What's Cooking?

Chefs whip up four-course meal to benefit free clinic

Wabash College Professor Rick Warner prepares a jalapeno corn bread during the virtual Dining with the Chefs event on Saturday.
Wabash College Professor Rick Warner prepares a jalapeno corn bread during the virtual Dining with the Chefs event on Saturday.
Photos Provided

With her fingers sprinkled in flour, Hannah Thompson shoveled a bowl of sliced apples into a pie crust.

“I actually like to put a little cinanamon on top,” she said, reaching for the jar as a camera filmed her preparing the dessert.

Thompson, owner of Maxine’s on Green and executive chef at the Crawfordsville Country Club, was among the local chefs featured in the “at-home” edition of the Montgomery County Free Clinic’s annual Dining with the Chefs fundraiser.

Due to the pandemic, the kitchen went virtual: A video was posted on YouTube Saturday evening and donors tuned in to watch the chefs prepare a four-course meal.

The menu included a Caribbean corn chowder and Costa Rican cabbage slaw from Lali Hess and Brittney Terry of The Juniper Spoon, Wabash College Professor Rick Warner’s jalapeno corn bread and smoked brisket prepared by Jason Anderson, Wabash’s executive chef.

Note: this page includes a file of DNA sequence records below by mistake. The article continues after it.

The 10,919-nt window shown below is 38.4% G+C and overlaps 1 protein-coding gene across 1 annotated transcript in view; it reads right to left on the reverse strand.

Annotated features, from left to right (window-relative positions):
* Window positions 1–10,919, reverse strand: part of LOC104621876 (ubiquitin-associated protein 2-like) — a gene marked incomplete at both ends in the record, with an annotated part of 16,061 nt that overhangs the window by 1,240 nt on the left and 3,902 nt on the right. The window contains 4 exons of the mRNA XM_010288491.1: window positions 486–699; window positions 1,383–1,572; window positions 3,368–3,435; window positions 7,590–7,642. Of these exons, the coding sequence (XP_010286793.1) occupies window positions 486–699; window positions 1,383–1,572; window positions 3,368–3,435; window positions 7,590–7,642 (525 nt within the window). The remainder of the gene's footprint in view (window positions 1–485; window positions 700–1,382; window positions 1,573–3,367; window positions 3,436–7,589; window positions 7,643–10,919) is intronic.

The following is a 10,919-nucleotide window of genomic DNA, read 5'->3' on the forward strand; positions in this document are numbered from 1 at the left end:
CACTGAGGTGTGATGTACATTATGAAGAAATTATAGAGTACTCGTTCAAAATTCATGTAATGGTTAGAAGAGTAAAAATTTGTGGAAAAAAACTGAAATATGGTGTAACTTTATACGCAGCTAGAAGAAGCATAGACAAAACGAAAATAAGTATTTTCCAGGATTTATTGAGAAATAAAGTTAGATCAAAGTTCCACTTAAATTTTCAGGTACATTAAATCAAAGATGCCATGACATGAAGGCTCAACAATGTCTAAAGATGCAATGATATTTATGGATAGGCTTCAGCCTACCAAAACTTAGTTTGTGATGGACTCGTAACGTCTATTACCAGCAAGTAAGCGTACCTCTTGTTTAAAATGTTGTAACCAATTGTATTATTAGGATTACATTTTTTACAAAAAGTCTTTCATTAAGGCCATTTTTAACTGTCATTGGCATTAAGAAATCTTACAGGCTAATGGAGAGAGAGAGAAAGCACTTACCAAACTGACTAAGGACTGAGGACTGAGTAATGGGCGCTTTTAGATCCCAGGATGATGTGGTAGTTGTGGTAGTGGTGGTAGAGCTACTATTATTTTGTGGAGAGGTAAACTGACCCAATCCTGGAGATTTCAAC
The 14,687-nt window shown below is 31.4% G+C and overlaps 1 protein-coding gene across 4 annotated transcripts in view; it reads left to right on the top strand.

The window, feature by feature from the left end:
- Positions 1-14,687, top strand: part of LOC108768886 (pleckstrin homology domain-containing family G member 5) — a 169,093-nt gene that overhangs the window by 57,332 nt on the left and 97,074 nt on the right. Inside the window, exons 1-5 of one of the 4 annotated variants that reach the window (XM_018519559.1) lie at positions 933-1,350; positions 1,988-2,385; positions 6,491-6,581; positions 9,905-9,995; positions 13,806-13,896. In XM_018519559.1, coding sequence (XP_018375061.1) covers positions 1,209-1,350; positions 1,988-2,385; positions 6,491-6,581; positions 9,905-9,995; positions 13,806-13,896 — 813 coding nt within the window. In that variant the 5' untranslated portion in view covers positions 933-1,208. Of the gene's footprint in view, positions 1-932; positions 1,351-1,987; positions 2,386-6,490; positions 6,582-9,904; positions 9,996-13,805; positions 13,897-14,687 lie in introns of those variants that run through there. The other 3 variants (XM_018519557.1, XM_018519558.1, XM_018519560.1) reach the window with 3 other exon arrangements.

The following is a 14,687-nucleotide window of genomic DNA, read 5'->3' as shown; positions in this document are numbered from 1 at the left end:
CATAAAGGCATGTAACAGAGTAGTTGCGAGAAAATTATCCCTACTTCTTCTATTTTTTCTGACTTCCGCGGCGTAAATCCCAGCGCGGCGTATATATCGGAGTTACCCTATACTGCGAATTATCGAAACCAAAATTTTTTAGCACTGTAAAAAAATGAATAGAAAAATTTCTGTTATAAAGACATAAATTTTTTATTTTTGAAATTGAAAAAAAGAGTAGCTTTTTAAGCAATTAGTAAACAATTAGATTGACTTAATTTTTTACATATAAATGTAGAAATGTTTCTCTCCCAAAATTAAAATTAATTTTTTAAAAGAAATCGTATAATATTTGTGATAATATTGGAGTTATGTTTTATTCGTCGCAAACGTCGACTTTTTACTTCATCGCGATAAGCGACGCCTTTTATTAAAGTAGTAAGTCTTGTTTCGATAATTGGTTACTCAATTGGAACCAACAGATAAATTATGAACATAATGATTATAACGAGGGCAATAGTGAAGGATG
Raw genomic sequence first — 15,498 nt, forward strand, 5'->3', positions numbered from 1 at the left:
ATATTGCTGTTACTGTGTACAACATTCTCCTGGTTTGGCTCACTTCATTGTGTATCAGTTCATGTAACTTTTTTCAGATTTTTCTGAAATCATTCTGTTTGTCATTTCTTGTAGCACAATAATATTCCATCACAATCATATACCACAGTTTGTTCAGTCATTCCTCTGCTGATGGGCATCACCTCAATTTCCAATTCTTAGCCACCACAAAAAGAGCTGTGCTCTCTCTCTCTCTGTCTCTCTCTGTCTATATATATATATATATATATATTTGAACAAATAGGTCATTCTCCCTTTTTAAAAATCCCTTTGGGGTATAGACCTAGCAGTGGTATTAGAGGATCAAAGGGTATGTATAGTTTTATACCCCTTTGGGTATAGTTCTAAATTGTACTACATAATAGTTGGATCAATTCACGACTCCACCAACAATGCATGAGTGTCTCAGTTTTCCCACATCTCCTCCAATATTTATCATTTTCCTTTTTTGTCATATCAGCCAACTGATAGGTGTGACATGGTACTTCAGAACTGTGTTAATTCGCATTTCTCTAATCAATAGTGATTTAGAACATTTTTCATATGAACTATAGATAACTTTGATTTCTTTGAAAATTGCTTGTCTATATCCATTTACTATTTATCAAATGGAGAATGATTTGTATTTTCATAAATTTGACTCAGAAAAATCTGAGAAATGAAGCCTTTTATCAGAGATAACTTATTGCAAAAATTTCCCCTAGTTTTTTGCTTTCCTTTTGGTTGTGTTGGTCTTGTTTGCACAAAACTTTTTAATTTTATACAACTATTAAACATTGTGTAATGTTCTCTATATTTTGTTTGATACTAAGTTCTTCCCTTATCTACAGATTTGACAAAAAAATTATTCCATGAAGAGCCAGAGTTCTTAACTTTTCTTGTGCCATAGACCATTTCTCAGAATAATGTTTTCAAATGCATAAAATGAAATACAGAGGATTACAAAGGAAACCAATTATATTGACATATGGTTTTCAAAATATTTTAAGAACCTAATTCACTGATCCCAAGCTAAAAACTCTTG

Thompson, who was recently named an Indiana Culinary Hero by Lt. Gov. Suzanne Crouch for her cafe’s response to COVID-19, baked her caramel apple pie in a cast iron skillet.

The chefs often turned to their own gardens for ingredients or gathered produce from local farmers.

“Our plan was to have things that were simple to make out of ingredients that you might be able to find when you’re sheltering — but a little fancy, a little different and something you might not think about doing,” Warner said in the video from his home kitchen, where he’s taught students how to cook.

The event benefits the clinic’s operating expenses, along with a new fund named for retired executive director Dr. Bill Doemel that assists with patient referrals.

The clinic provides medical and dental care to income-qualified uninsured or underinsured Montgomery County residents.

“Most of our patients are people who are employed but are not offered insurance through thier employer or are unable to afford insurance due to their high health care needs,” executive director Kay Nannet said.

The clinic recently expanded its hours to five days a week to meet the increased demand. The organization also coordinates the Meals on Wheels program and supports breast cancer survivors through the FAITH Alliance.

For more information, visit www.mcfreeclinic.org.


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